QUICK FLICK REVIEW
Directed by Chris Butler and Sam Fell
Written by Chris Butler
Produced by Travis Knight and Arianne Sutner
Distributor: Focus Features
Stop-motion animated films tend to go for material that is far beyond what most of our mainstream animation studios like to tackle, and its truly a gain for that medium. Stop-motion animation's inherent charm is what makes it suitable for like ParaNorman's wonderfully dark and often surreal story. It's no surprise that it worked for Henry Selick and Tim Burton's The Nightmare Before Christmas and Aardman's Chicken Run and Wallace and Gromit: The Curse of the Were-Rabbit. Stop-motion adds a whole new level of uniqueness to these kinds of stories, and ParaNorman was destined to be another film that benefited from this. After all, the film is from Laika, the stop-motion masterminds behind Henry Selick's Coraline.
ParaNorman takes a seemingly simple tale of a misunderstood boy who can talk to the dead and blows it up into this really elaborate adventure that is not short on the laughs and wit. Like Coraline and other spooky-themed stop-motion films, it does have some potentially frightening sequences, ones that have already garnered controversy amongst parents (typical of these kinds of animated films). What surprised me more than anything was that they actually went for some great themes. Aside from issues like bullying and accepting others for who they are, we also get some very meaningful insight on death itself. You know a family film is succeeding when it tackles this material, rather than relying on a joke-riddled script.
The twist that occurs in the last fifteen minutes was what really got me, it was so unexpectedly emotional and it added a new level of depth to the already solid story. How it ties to what Norman goes through in his life tops it off, it's brilliance. While its first act takes its time and has some familiar tropes (the bullies being punk-like, the older sister being the shallow "OMG" girl), it really starts moving once the zombies rise. The animators and writers have fun with this, giving the zombies distinct personalities, mixing gruesome designs and a comic coating. The balance between the darker underbelly and the sense of fun is also never off, though from time to time early on, we do get some toilet humor and immature "pseudo-adult" jokes. In terms of the comedy, ParaNorman succeeds. The references to classic horror films and B-movies was also a nice plus.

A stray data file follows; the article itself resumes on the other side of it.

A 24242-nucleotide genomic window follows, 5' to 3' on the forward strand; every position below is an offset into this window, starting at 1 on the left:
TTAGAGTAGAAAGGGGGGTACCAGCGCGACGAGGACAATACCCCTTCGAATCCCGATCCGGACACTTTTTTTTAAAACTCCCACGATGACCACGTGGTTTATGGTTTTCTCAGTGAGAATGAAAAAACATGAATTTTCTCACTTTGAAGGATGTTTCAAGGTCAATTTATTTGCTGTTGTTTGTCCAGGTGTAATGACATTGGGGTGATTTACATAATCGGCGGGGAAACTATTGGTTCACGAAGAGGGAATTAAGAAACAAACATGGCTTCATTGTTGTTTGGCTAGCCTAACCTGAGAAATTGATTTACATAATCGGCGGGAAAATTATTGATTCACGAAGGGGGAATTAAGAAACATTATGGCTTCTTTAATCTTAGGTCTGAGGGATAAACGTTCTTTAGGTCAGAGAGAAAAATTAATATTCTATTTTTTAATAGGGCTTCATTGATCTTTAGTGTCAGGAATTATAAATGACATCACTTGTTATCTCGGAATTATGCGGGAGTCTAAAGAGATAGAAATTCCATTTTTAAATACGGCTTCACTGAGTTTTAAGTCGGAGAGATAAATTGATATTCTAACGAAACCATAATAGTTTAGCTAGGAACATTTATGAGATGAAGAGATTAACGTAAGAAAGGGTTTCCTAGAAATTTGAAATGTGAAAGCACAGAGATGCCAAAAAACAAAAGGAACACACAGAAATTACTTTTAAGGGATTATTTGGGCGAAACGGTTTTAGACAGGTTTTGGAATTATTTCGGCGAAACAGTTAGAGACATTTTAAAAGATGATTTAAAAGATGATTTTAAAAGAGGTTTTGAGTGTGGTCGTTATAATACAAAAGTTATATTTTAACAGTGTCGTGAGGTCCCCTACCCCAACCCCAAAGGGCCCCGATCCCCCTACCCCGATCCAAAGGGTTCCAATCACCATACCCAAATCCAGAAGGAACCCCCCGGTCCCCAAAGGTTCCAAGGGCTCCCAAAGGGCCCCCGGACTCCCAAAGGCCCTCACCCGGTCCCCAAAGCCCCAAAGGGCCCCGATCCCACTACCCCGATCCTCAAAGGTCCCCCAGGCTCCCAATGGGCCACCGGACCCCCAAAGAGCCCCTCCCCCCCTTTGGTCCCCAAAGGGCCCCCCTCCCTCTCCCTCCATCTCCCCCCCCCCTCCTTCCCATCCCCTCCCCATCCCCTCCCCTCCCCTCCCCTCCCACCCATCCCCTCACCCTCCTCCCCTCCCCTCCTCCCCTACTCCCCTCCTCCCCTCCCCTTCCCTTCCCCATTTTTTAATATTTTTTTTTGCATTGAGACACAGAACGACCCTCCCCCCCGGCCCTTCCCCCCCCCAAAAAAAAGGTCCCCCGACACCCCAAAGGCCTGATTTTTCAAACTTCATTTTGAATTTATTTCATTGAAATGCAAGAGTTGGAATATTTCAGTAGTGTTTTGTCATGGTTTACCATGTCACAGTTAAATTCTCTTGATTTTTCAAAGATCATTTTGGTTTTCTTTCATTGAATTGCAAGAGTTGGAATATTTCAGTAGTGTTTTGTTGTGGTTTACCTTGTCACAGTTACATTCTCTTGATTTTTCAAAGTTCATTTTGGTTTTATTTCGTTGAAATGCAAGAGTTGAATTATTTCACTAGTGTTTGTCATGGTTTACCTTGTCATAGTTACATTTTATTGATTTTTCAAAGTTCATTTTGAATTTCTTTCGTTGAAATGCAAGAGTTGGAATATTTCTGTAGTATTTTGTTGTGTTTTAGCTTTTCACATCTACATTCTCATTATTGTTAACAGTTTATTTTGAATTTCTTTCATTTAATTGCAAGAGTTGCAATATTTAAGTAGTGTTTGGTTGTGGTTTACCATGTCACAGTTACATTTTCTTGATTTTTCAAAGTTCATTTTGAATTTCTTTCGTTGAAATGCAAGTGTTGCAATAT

ParaNorman's greatest strengths lie in the heart of the story, and the themes of fear, death and tolerance of others' quirks. It's all handled well without ever being heavy-handed or preachy, but at the same time the story soars to emotional heights while also keeping the audience entertained with a healthy amount of humor. When you do what Pixar does, or classic Disney, you get an animated winner. Nothing's better than a strong emotional core to your story and fantastic characters. No matter what style you go for, it'll always be important. ParaNorman does that, and then goes all out with its visual zeal. It's truly the best of both worlds, and an unforgettable experience on top of that.
- Visually beautiful and captivating, but told with honesty while journeying to a dark side that's lacking in many non-Pixar family films. A decidedly quirky and experimental tour de force, one that shouldn't be missed.
I saw this in 2D, the theater had a few people in it, and all of them seemed to genuinely enjoy it. It even got some applause at the end. Lots of laughs throughout too, and the theater went dead silent on two particular moments.
The Hobbit: An Unexpected Journey - Yep, that same damn trailer. Will they ever give us a new one? - Opens December 21st
Life of Pi - Now this looks very interesting. I like how this trailer only gave flashes of the plot and what happens, as opposed to exposition. - Opens November 21st
Frankenweenie - As I've said before, I'm looking forward to it but I'm in no hurry. - Opens October 5th
Despicable Me 2 - If only my theater swapped this with the new Wreck-It Ralph trailer, then I would've been a happy camper. Every time I see this trailer, everyone cracks up at the bit at the end. - Opens July 3rd, 2013